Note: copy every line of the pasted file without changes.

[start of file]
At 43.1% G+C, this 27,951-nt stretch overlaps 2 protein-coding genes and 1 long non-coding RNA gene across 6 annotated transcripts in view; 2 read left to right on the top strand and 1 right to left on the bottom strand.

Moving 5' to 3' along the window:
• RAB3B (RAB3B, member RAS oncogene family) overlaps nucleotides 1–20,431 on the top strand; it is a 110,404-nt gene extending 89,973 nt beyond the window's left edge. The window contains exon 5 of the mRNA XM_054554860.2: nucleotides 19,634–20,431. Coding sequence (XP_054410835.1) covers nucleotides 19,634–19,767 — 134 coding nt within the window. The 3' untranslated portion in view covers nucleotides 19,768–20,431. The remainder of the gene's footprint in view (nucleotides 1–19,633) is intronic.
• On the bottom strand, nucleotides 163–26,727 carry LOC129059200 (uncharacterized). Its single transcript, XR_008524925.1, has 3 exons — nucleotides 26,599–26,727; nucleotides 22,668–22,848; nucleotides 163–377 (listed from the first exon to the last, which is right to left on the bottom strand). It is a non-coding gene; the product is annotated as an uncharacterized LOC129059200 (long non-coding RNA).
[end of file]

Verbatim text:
At 43.1% G+C, this 27,951-nt stretch overlaps 2 protein-coding genes and 1 long non-coding RNA gene across 6 annotated transcripts in view; 2 read left to right on the top strand and 1 right to left on the bottom strand.

Moving 5' to 3' along the window:
• RAB3B (RAB3B, member RAS oncogene family) overlaps nucleotides 1–20,431 on the top strand; it is a 110,404-nt gene extending 89,973 nt beyond the window's left edge. The window contains exon 5 of the mRNA XM_054554860.2: nucleotides 19,634–20,431. Coding sequence (XP_054410835.1) covers nucleotides 19,634–19,767 — 134 coding nt within the window. The 3' untranslated portion in view covers nucleotides 19,768–20,431. The remainder of the gene's footprint in view (nucleotides 1–19,633) is intronic.
• On the bottom strand, nucleotides 163–26,727 carry LOC129059200 (uncharacterized). Its single transcript, XR_008524925.1, has 3 exons — nucleotides 26,599–26,727; nucleotides 22,668–22,848; nucleotides 163–377 (listed from the first exon to the last, which is right to left on the bottom strand). It is a non-coding gene; the product is annotated as an uncharacterized LOC129059200 (long non-coding RNA).